Medline hosts Global Health Supply Chain Roundtable to better manage medical device donation process
Leaders discuss challenges and opportunities with existing processes, and ways to collaborate for long term impact
By Medline Newsroom Staff | July 8, 2020
COVID-19 has revealed just how vulnerable health facilities are when they do not have the supplies they need to properly care for patients. While facilities around the world are grappling with the impact of supply chain shortages in this pandemic, these are familiar challenges for facilities in low-resource countries.
Each year, developing nations receive tons of free medical supplies donated by health systems across the United States. Some credit donations for up to 80 percent of their supplies. The problem is – not all of it is useful. According to one estimate, around 40 percent of donated medical equipment found in low-income nations are not usable.
In fact, medical supply donations can create more problems than they solve, especially when good supply chain processes are lacking. When donations fail to match what’s needed locally, or can’t be sustainably maintained, they can wreak havoc on the local facilities.
Various organizations are working on their own to overcome challenges in the process, but these challenges are much larger than any one organization or institution. It’s a global problem, and will likely require cross-sector efforts to solve.
To move organizations to think more collaboratively, Medline hosted a supply chain roundtable with institutions involved in medical device donations or short-term mission trips.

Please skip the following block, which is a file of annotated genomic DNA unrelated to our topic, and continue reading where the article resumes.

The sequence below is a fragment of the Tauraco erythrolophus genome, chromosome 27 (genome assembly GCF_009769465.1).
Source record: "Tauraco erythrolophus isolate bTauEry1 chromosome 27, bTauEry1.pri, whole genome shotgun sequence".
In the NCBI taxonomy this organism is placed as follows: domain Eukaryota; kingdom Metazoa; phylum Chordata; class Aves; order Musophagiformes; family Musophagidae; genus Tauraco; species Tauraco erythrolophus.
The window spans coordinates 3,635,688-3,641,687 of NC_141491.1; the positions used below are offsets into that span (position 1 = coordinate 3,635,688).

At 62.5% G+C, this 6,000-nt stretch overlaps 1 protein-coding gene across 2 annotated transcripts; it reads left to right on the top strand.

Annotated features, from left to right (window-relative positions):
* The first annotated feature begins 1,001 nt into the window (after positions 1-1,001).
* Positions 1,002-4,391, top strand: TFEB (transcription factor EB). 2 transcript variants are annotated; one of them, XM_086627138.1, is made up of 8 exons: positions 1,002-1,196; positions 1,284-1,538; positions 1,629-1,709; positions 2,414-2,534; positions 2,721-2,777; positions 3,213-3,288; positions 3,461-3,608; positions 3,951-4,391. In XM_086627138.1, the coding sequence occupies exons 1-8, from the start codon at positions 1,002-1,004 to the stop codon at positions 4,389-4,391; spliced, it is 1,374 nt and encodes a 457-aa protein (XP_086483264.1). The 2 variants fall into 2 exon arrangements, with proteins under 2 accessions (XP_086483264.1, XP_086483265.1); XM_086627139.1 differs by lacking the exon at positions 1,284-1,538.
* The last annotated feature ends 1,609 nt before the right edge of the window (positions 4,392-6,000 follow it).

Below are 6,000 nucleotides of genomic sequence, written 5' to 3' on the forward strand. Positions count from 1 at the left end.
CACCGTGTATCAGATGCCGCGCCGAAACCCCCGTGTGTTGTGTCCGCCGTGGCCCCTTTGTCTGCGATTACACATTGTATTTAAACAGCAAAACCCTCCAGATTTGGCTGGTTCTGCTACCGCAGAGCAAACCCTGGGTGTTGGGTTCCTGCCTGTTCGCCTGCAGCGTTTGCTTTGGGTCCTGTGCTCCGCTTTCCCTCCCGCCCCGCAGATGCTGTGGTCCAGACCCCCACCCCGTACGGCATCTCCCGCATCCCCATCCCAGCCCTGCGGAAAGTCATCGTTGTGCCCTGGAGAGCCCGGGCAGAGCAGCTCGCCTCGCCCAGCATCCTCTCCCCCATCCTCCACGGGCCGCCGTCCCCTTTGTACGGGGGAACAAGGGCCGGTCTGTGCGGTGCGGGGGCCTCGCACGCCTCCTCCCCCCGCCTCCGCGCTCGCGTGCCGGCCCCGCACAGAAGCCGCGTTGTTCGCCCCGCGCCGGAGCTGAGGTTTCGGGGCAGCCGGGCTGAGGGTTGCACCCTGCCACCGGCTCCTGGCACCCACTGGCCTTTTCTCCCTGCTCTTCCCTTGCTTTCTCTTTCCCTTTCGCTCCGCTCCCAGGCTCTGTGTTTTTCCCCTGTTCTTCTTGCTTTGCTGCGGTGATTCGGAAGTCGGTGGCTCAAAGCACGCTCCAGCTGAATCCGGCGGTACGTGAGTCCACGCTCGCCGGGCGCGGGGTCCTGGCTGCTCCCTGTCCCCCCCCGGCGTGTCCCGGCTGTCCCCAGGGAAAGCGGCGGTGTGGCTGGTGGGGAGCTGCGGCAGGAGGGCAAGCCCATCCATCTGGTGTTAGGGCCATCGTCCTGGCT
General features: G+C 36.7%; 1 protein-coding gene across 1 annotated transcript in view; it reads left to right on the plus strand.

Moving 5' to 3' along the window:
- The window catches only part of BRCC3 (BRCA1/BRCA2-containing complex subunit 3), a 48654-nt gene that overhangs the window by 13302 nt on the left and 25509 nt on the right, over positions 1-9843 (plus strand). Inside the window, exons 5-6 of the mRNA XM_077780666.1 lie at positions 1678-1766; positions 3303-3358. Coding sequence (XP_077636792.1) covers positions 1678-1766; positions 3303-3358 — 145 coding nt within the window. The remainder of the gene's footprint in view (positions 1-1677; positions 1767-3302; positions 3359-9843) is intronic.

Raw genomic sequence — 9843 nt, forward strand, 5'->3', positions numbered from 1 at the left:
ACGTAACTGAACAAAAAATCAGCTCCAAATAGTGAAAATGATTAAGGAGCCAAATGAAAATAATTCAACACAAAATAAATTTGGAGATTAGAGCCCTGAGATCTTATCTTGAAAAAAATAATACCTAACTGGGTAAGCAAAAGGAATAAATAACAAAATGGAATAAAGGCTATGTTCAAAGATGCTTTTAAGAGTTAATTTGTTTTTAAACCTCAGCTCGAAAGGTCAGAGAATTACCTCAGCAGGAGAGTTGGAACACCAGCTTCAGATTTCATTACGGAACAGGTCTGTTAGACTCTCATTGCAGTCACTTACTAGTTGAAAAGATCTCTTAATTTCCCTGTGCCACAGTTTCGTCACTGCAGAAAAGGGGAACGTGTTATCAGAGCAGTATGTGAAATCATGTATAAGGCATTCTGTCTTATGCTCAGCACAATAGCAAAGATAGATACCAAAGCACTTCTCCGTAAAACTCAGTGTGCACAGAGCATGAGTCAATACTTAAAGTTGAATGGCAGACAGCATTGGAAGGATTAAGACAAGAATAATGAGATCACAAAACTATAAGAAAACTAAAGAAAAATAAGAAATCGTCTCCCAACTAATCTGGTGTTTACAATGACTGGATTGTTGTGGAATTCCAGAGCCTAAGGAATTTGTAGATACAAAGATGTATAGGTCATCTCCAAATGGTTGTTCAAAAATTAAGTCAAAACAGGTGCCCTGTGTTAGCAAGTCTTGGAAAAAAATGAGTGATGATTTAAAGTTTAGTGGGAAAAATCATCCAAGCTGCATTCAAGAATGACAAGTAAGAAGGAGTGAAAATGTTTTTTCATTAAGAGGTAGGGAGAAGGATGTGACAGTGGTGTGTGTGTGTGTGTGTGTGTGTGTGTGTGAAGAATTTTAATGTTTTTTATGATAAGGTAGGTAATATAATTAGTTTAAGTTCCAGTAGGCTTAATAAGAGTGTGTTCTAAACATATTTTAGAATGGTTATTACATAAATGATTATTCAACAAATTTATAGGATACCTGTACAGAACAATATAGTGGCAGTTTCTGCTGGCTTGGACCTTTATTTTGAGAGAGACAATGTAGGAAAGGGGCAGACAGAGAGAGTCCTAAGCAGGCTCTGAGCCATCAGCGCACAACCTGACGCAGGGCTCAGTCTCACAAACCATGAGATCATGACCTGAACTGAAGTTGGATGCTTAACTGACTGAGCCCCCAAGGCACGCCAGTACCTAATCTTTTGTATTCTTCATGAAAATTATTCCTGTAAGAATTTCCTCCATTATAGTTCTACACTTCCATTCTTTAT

The roundtable took place late December 2019 at Medline’s headquarters in Northfield, Illinois. In attendance were about a dozen experts from varying groups, including medical surplus recovery organizations (MSROs), faith-based health organizations like Hospital Sisters Mission Outreach (HSMO) and Catholic Health Association, as well as Medline, supply chain partner to health systems around the world. Through its Global Health Initiative, Medline bring its expertise and resources in supply chain management to healthcare facilities in low resource countries.
“The work that we’ve started with this roundtable is really an extension of the supply chain work Medline has been doing in global health, and the next steps we’re taking to address these issues on a much broader scale,” said Francesca Olivier, senior director of social responsibility at Medline. “It’s a reflection of our own prioritization of responsible donation practices.”
At the event, organizations got a chance to learn from each other about successes and challenges they’ve experienced when facilitating donations or organizing short-term mission trips. Participants also examined possible solutions to the challenges they’ve encountered and identified ways of working together to address them.
“One of the things we want to make sure that we’re doing together as a collaborative is thinking about how we take the resources of different groups, such as Medline and HSMO, who do very different things, and partner them together so that we can then have a lot more impact on countries needing aid. Not each of us doing something separately, but working together as a team,” Geoff Nielson, area operations director of The Resource Group.
The importance of developing relationships with each other and other partners was a common theme. Other needs attendees identified included:
- giving volunteers and donors more education on how to ethically donate
- creating best practice standards for managing donations on the ground
- building and using operational models that empower the local facility in the long term, and include an exit plan
- improving supply chain processes in ways that benefit the country receiving them and match the capacity they have
The roundtable kicked off an ongoing dialogue to approach this supply chain dilemma differently. Next, attendees plans to work on a on a series of micro projects to serve a macro mission of addressing challenges within each supply chain component.
Organizations that attended the roundtable include:
- Hospital Sisters Mission Outreach
- MedSurplus Alliance/The Task Force for Global Health
- The Resource Group/Ascension
- Catholic Health Association
- Partners in Health
- Open Boxes
Learn more about Medline’s efforts to empower health facilities around the globe.